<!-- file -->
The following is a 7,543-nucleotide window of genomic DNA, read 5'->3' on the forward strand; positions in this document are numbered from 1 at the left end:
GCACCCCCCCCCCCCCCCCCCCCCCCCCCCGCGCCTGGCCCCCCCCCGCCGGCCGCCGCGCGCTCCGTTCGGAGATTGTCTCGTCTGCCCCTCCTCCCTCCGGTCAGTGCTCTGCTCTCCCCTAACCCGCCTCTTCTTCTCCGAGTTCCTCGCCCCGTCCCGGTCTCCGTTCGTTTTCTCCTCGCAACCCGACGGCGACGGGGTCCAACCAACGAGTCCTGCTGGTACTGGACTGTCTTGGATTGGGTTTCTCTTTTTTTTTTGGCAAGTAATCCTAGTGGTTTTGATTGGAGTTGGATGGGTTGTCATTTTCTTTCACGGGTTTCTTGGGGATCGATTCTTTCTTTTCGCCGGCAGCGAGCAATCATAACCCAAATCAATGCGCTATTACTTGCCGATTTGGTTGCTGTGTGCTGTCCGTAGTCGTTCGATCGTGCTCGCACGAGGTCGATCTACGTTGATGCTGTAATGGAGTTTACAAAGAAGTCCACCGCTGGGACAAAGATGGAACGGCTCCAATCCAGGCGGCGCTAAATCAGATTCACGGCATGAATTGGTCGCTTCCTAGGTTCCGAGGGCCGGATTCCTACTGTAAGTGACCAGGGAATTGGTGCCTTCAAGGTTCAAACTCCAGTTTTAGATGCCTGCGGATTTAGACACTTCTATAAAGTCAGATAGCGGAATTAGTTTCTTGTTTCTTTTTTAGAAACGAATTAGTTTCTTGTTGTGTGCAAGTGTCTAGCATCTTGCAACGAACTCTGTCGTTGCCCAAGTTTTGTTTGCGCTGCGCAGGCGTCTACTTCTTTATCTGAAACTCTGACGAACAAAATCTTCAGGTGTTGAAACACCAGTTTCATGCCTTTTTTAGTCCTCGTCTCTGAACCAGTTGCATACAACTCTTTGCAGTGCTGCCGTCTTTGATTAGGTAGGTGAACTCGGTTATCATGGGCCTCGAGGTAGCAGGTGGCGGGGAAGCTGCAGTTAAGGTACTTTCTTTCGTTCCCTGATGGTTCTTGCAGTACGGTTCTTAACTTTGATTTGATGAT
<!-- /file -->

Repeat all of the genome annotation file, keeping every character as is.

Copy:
The following is a 7,543-nucleotide window of genomic DNA, read 5'->3' on the forward strand; positions in this document are numbered from 1 at the left end:
GCACCCCCCCCCCCCCCCCCCCCCCCCCCCGCGCCTGGCCCCCCCCCGCCGGCCGCCGCGCGCTCCGTTCGGAGATTGTCTCGTCTGCCCCTCCTCCCTCCGGTCAGTGCTCTGCTCTCCCCTAACCCGCCTCTTCTTCTCCGAGTTCCTCGCCCCGTCCCGGTCTCCGTTCGTTTTCTCCTCGCAACCCGACGGCGACGGGGTCCAACCAACGAGTCCTGCTGGTACTGGACTGTCTTGGATTGGGTTTCTCTTTTTTTTTTGGCAAGTAATCCTAGTGGTTTTGATTGGAGTTGGATGGGTTGTCATTTTCTTTCACGGGTTTCTTGGGGATCGATTCTTTCTTTTCGCCGGCAGCGAGCAATCATAACCCAAATCAATGCGCTATTACTTGCCGATTTGGTTGCTGTGTGCTGTCCGTAGTCGTTCGATCGTGCTCGCACGAGGTCGATCTACGTTGATGCTGTAATGGAGTTTACAAAGAAGTCCACCGCTGGGACAAAGATGGAACGGCTCCAATCCAGGCGGCGCTAAATCAGATTCACGGCATGAATTGGTCGCTTCCTAGGTTCCGAGGGCCGGATTCCTACTGTAAGTGACCAGGGAATTGGTGCCTTCAAGGTTCAAACTCCAGTTTTAGATGCCTGCGGATTTAGACACTTCTATAAAGTCAGATAGCGGAATTAGTTTCTTGTTTCTTTTTTAGAAACGAATTAGTTTCTTGTTGTGTGCAAGTGTCTAGCATCTTGCAACGAACTCTGTCGTTGCCCAAGTTTTGTTTGCGCTGCGCAGGCGTCTACTTCTTTATCTGAAACTCTGACGAACAAAATCTTCAGGTGTTGAAACACCAGTTTCATGCCTTTTTTAGTCCTCGTCTCTGAACCAGTTGCATACAACTCTTTGCAGTGCTGCCGTCTTTGATTAGGTAGGTGAACTCGGTTATCATGGGCCTCGAGGTAGCAGGTGGCGGGGAAGCTGCAGTTAAGGTACTTTCTTTCGTTCCCTGATGGTTCTTGCAGTACGGTTCTTAACTTTGATTTGATGAT